India has a complicated social structure, where multiple faiths, beliefs and theologies co-exist, often contradicting each other.
If we divide the society into the mainstream and the sub-altern, the latter is considered an 'anti' of the former, something unconventional and not common. It demands a political discourse or dialogue that is both effective and sensitive.
What is the sub-altern?
A postcolonial theory, the term refers to population or community that is socially, politically and geographically outside of the mainstream power structure of the colony and of the colonial homeland.
These are identified as groups that are excluded from a society's established structures for political representation and therefore denied the means by which people have a voice in their society. The JNU row has truck the chord accross verticals and has touched upon every aspect of the theology in a brief span of time.
Subalterns in the Indian discourse
Time and again, we have been discussing the marginalised and the suppressed- be it the women, the Dalits, the SC/STs and the OBCs. Post the JNU row, Kashmiris too now hold the flagstaff, given the embroiling debate that is going on in the Parliament and the nation. Forget the issues of the Kashmiri Pandits, who were forced to flee from Kashmir and who could also have been a part of the sub-altern discourse, but for the lack of their marketing.
The Sub-altern in this context can be divided into national and anti-national, the right wing and the left wing, dalits and non-dalits, he Centre and the opposition, Kashmiri and the non-Kashmiri, Durga and Mahishashur.
The Parliament saga
Education minister Smriti Irani valiantly defended her party on Day 2 of the Budget session, justifying her statements on the Rohith Vemula case and the JNU row. All went well until the point, she quoted from a text that described the 'Mahishashura Martyrdom day'.
Little did she know its value for the STs and the 'Asura' tribes. In her 30 minute rendition, she said,"And may my god forgive me for reading this "Durga Puja"-a major celebration in eastern India- "is the most controversial racial festival, where a fair skinned beautiful goddess Durga is depicted brutally killing a dark-skinned native called Mahishasura".
She further added,"Mahishasura, a brave self-respecting leader, tricked into marriage by Aryans. They hired a sex worker called Durga, who enticed Mahishasura into marriage and killed him after nine nights of honeymooning, during sleep."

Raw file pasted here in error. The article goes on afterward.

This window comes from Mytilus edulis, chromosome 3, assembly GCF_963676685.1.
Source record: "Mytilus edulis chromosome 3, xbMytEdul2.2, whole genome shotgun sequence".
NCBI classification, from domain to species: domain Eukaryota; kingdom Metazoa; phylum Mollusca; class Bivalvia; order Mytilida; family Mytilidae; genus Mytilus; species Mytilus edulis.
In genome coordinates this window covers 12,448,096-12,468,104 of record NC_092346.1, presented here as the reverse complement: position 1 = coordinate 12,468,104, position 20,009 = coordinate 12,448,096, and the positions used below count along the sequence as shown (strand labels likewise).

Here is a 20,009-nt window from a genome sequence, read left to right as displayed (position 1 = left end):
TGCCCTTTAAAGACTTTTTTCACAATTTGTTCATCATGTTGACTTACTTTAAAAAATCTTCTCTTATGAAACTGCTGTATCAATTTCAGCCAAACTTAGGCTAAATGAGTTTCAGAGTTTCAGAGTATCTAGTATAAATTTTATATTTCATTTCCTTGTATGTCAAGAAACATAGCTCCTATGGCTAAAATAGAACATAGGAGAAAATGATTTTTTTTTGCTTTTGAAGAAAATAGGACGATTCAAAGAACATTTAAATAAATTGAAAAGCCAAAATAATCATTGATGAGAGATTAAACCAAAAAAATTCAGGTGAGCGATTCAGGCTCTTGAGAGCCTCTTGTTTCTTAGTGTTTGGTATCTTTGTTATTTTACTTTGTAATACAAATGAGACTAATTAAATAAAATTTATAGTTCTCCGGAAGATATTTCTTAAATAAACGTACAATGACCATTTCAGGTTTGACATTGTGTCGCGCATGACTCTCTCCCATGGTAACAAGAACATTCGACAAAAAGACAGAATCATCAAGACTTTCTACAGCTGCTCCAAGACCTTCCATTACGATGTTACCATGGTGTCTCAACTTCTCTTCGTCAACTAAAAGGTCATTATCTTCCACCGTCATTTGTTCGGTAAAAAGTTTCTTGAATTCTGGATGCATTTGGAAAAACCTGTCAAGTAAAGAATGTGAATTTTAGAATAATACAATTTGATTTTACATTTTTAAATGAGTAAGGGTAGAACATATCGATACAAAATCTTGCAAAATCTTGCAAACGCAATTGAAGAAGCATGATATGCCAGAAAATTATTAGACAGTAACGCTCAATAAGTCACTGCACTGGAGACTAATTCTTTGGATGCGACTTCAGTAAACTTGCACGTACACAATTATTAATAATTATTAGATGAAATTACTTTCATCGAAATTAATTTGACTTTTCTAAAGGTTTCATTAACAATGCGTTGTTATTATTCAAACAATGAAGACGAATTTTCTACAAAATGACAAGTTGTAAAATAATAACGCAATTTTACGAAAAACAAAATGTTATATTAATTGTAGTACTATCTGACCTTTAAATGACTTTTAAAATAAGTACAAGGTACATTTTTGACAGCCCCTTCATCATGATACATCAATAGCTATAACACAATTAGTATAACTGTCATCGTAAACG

"Freedom of speech, ladies and gentlemen," Irani declared after reading out the pamphlet, "Who wants to have this discussion in the streets of Kolkata? I want to know."
"What is this depraved mentality?" she asked. "I have no answers for it."
But, the sub-altern discourse has one. The Asura tribe with over 10,000 members in it have a different connotation of the Durga Puja festival. The tribe has been classified as the "Vulnerable Tribe Group" by the Indian government. And their language-spoken by 7000 people- has been considered as definitely endangered by the UNESCO.
A member from the north Bengal tribe said," We believe that the Devi Mahatmya story of the Markandeya Purana, which describes the birth of Durga and her nine-day long battle with Mahishasura, is biased. According to the Asurs, the birth of Durga from the conjoined powers of Brahma, Vishnu and Shiva was a "crooked conspiracy" hatched because their king Mahishasura was blessed with a boon by Brahma that no man or god could kill him. The devas are the invaders who came to earth and killed our ancestors. We don't like to see the Durga Puja. We have a separate puja ceremony remembering and mourning our forefathers on Mahalaya, Sashthi, Saptami, Ashtami, Navami and Dashami [the six days of Durga Puja]," a member of the tribe from northern West Bengal."
Another story leads one to Karnataka's Mysuru city, which is said to be named after Mahishasura. It is actually known as Mahishasurana Ooru (Mahishasura's Country). In fact, the temple of the city's guardian deity-Chamundi-has a giant statue of Mahishasura.
Certainly, Smriti should have been more careful with her words this time since a majority of vote banks lie in the tribal areas of West Bengal. It is to be seen whether or not the speech maneuveurs the results of the upcoming elections in West Bengal.
How the subaltern will decide India's political fate
Consider the Kashmir issue. Given the peace process upheld by Atal Behari Vajpayee between 1999 and 2004, the present NDA government is in a fix. Abolishing Article 370 had been placed in the back burner by him and dialogue between the Kashmir separatists and the Pakistanis were initiated. Vajpayee had put in place a number of correctional measures in the issue, despite his differences with the ideology of the party.
Modi's leadership, on the other hand, is considered rigid. He, however has stuck to his ancestor's penchant of ‘Insaniyat, Jamhooriyat and Kashmiriyat' to deal with the Kashmir issue.
He has been tactful enough not to mention the abolition of Article 370 and has chosen dialogue over authority and discussed the pros and cons of an independent Parliament and a State.
Kashmiris, although uncertain, have believed Modi's words and hence the jugged formation of a PDP-NDA alliance at the Parliament after the elections.
Similarly, the handling of the Dalit scholar's suicide in HCU and the JNU row form an important criteria for BJP winning the next time (not to forget the tribal votes that the party may have lost already).